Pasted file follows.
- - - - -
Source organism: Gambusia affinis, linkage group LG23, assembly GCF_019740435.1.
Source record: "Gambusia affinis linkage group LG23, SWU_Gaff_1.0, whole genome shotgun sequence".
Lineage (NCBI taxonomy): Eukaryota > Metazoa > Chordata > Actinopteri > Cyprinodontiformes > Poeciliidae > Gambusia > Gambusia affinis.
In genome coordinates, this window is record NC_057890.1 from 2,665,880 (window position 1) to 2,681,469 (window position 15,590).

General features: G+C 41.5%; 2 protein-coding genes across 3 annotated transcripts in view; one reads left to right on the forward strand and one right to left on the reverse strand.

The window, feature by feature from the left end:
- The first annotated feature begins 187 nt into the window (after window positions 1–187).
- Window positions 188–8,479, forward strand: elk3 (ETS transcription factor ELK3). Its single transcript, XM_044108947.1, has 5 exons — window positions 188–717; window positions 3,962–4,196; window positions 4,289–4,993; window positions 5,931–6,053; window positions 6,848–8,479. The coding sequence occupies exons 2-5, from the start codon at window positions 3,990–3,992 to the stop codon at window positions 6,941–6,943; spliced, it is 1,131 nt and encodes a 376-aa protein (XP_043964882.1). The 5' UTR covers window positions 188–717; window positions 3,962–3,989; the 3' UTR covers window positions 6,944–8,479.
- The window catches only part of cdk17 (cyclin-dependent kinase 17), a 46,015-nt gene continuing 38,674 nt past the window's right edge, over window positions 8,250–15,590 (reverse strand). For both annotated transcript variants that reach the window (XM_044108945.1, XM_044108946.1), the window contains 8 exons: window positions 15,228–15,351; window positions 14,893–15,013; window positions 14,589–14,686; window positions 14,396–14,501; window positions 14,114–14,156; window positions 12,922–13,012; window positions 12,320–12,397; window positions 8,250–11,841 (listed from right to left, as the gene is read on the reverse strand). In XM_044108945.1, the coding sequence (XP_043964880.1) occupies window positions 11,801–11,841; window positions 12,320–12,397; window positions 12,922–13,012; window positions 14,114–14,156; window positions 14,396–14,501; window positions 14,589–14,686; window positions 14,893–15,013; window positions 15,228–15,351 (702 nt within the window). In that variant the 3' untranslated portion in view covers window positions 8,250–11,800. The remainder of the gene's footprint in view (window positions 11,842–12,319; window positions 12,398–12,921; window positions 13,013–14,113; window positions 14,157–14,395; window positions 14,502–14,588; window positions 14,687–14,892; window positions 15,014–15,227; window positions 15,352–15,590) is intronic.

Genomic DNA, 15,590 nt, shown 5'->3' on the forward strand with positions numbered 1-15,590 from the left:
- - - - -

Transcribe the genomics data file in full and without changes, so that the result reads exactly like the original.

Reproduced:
Source organism: Gambusia affinis, linkage group LG23, assembly GCF_019740435.1.
Source record: "Gambusia affinis linkage group LG23, SWU_Gaff_1.0, whole genome shotgun sequence".
Lineage (NCBI taxonomy): Eukaryota > Metazoa > Chordata > Actinopteri > Cyprinodontiformes > Poeciliidae > Gambusia > Gambusia affinis.
In genome coordinates, this window is record NC_057890.1 from 2,665,880 (window position 1) to 2,681,469 (window position 15,590).

General features: G+C 41.5%; 2 protein-coding genes across 3 annotated transcripts in view; one reads left to right on the forward strand and one right to left on the reverse strand.

The window, feature by feature from the left end:
- The first annotated feature begins 187 nt into the window (after window positions 1–187).
- Window positions 188–8,479, forward strand: elk3 (ETS transcription factor ELK3). Its single transcript, XM_044108947.1, has 5 exons — window positions 188–717; window positions 3,962–4,196; window positions 4,289–4,993; window positions 5,931–6,053; window positions 6,848–8,479. The coding sequence occupies exons 2-5, from the start codon at window positions 3,990–3,992 to the stop codon at window positions 6,941–6,943; spliced, it is 1,131 nt and encodes a 376-aa protein (XP_043964882.1). The 5' UTR covers window positions 188–717; window positions 3,962–3,989; the 3' UTR covers window positions 6,944–8,479.
- The window catches only part of cdk17 (cyclin-dependent kinase 17), a 46,015-nt gene continuing 38,674 nt past the window's right edge, over window positions 8,250–15,590 (reverse strand). For both annotated transcript variants that reach the window (XM_044108945.1, XM_044108946.1), the window contains 8 exons: window positions 15,228–15,351; window positions 14,893–15,013; window positions 14,589–14,686; window positions 14,396–14,501; window positions 14,114–14,156; window positions 12,922–13,012; window positions 12,320–12,397; window positions 8,250–11,841 (listed from right to left, as the gene is read on the reverse strand). In XM_044108945.1, the coding sequence (XP_043964880.1) occupies window positions 11,801–11,841; window positions 12,320–12,397; window positions 12,922–13,012; window positions 14,114–14,156; window positions 14,396–14,501; window positions 14,589–14,686; window positions 14,893–15,013; window positions 15,228–15,351 (702 nt within the window). In that variant the 3' untranslated portion in view covers window positions 8,250–11,800. The remainder of the gene's footprint in view (window positions 11,842–12,319; window positions 12,398–12,921; window positions 13,013–14,113; window positions 14,157–14,395; window positions 14,502–14,588; window positions 14,687–14,892; window positions 15,014–15,227; window positions 15,352–15,590) is intronic.

Genomic DNA, 15,590 nt, shown 5'->3' on the forward strand with positions numbered 1-15,590 from the left: